Friday, October 14, 2011

Tahiti and the Tuamotu's.

I've been really busy doing all sorts of things and so have neglected my writing here. I'm so sorry. I'm about to rectify that right now.
We've been sitting in Tahiti for just over a month now. Shortly after we arrived we were told that the weather was going to be quite rough out in the ocean and the waves would be high enough to climb over the reef and make life pretty uncomfortable for us. David decided to wait it out and see how bad it was. In the mean time he'd check over the boat at all the rigging and such to decide if he wanted to do any work on the boat here or if we could wait to get to New Zealand. Everything checked out okay..except of course for those two plates on the mast and the two plates supporting the seagull striker loads on the crossbeam that were broken on the crossing to the Marquises Islands. He knew about those and had taken appropriate measures to ensure that the mast was still sturdily held in place.

The day arrived when we were expecting this bad weather and wow, it sure got bumpy in here. We could not go ashore. The huge mega yachts left the marina because the waves were so destructive that one actually damaged their stern. The restaurants were closed due to the fact that the water was cascading over the top of the wharf. In fact the water was at least 3 feet higher than normal here. Many sections of the walkways in the marina got rather beaten up and broken. We swung and jerked around on the anchor but it held and we just waited. By the next day everything calmed down and we went ashore to see the damage.
A couple of boats having a meeting...the Cat was dragging her on board either boat..note the rough water.
 The water doesn't look so bad in the photo's..but it was really rough.
 Oh yes....This yacht, (below), dragged it's anchor and came right down the side of Puddytat, David had to lean over our rails and push her off so she wouldn't hit us...we then gave lines to some chaps in a dinghy and they tied them to this boat and we tied off on Puddytat...I had the engines on very slowly forward, David was pulling up our anchor....We had to try and keep that boat off the reef that was just behind us. The owner was not on board, but the Port Captain gave some other sailors permission to get on board and try and get her motor started....They eventually did and were able to let our lines go and relay the anchor. Whew what a relief. There was a dog on board and he was very scared. He seemed to know that something was wrong..the boat's not supposed to move when the boss isn't on board...shame poor thing.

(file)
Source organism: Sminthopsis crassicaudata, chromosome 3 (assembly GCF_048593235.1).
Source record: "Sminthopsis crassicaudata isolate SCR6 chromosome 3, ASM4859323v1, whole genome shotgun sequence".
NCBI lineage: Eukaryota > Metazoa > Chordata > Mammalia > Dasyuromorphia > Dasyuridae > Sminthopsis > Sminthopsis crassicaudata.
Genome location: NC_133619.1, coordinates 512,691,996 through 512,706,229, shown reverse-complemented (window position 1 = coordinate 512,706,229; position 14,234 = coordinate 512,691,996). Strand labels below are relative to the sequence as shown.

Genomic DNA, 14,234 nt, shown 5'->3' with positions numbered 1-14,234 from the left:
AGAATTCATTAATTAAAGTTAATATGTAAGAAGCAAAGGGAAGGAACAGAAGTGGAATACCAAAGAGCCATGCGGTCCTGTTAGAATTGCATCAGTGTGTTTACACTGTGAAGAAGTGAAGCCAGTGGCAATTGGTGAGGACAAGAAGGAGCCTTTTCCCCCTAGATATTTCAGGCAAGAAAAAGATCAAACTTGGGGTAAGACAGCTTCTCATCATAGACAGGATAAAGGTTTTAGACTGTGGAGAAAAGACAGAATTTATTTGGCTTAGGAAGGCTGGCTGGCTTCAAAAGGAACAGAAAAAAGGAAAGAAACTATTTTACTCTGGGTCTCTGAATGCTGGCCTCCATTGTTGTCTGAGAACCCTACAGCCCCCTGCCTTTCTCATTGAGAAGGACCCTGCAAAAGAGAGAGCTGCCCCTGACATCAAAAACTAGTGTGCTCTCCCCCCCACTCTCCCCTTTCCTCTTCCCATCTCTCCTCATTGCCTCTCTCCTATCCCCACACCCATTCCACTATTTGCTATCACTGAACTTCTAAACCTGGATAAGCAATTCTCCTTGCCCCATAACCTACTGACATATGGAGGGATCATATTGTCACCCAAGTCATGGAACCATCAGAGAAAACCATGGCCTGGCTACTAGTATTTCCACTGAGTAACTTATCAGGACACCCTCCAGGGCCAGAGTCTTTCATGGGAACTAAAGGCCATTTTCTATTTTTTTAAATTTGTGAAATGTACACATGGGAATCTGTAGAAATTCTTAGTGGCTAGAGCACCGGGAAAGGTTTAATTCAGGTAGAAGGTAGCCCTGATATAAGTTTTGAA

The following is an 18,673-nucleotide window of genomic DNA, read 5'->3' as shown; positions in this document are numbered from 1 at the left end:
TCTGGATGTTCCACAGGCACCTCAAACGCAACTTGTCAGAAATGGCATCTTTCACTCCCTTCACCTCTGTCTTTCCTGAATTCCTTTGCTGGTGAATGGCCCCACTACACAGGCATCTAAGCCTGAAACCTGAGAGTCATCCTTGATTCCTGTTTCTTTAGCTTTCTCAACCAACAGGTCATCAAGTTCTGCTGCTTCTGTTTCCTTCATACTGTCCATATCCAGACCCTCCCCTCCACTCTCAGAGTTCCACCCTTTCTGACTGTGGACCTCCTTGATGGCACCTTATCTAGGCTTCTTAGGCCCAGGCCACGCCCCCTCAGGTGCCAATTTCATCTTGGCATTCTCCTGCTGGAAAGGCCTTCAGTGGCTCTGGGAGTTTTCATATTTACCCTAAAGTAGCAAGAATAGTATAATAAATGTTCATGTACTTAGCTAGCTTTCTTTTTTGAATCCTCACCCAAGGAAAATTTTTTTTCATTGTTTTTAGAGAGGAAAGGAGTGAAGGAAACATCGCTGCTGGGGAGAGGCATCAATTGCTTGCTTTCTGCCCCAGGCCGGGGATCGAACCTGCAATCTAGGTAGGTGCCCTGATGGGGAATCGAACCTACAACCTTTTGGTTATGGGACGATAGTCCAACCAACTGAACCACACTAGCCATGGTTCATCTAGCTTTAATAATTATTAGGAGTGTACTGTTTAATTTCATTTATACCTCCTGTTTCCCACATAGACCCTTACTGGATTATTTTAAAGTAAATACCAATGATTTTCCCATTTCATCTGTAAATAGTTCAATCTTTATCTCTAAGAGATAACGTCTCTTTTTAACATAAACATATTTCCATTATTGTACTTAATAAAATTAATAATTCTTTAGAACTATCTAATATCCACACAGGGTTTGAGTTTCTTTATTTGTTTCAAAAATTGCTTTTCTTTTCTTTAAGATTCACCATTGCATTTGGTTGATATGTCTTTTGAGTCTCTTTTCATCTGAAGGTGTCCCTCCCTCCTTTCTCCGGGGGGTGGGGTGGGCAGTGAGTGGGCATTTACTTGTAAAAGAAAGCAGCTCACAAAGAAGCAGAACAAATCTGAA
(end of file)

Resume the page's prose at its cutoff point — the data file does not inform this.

This boat literally swept down on us, David was fending it off as it  dragged it's anchor. 

The yacht we visited before the weather turned bad...notice the calm waters.
There was another Catana Catamaran anchored here. David said it was of the same vintage as ours and so we went over to chat with the owner. His was a year older than Puddytat. He told us he'd been dis-masted out at sea and then told us why it had happened. He took us around the deck to see the new rig and the changes he'd made. We went back to Puddytat with David in a thoughtful mood. The next morning he checked over Puddytat again to see if there had been any damage to her during that bumpy spat and there was. He was really surprised. If he hadn't checked he told me, it's probable we would have lost the rig between here and NZ. Gulp...There were a few more key structural rigging items broken! not just one but several...Oh heck, now we knew we'd have to get the mast taken off here, it couldn't wait for NZ...and we didn't have enough time. My visa was expiring at the end of September..what to do.

He went to our agent and explained the situation..she went to the powers that be and they said sorry no, no extension, you'll have to fly her out to Fiji where she can apply for another visa and then fly her back again. WHAT! Now that's what I call real friendly. I'm not the only one with this problem. There is a Captain, from Grenada in the Caribbean, of a charter yacht and he is experiencing the same problems. His Seaman's passport is also being ignored.

David had a more pressing problem in that he had to go to court in Trinidad, and therefore needed to know where he was going to be to arrange flight tickets. The obvious solution was to stay in Tahiti and get the rigging repaired while he went to Trini. But I had to stay on Puddytat to look after it.

He then spoke to our agent again..she told us..sorry they aren't listening to her, he was going to have to go and see them himself. Okay David thought, I'll do that.